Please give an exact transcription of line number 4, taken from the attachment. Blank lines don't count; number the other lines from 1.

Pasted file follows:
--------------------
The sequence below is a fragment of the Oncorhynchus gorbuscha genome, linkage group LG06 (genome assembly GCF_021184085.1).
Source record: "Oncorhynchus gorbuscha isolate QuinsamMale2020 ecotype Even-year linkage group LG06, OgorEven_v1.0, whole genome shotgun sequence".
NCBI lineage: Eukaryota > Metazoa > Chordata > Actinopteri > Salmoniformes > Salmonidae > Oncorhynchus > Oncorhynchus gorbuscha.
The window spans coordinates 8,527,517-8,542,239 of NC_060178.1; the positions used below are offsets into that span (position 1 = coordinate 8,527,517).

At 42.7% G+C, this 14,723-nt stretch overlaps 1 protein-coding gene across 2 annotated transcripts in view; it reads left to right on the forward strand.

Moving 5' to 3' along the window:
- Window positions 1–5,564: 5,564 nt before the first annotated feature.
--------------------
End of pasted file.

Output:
The window spans coordinates 8,527,517-8,542,239 of NC_060178.1; the positions used below are offsets into that span (position 1 = coordinate 8,527,517).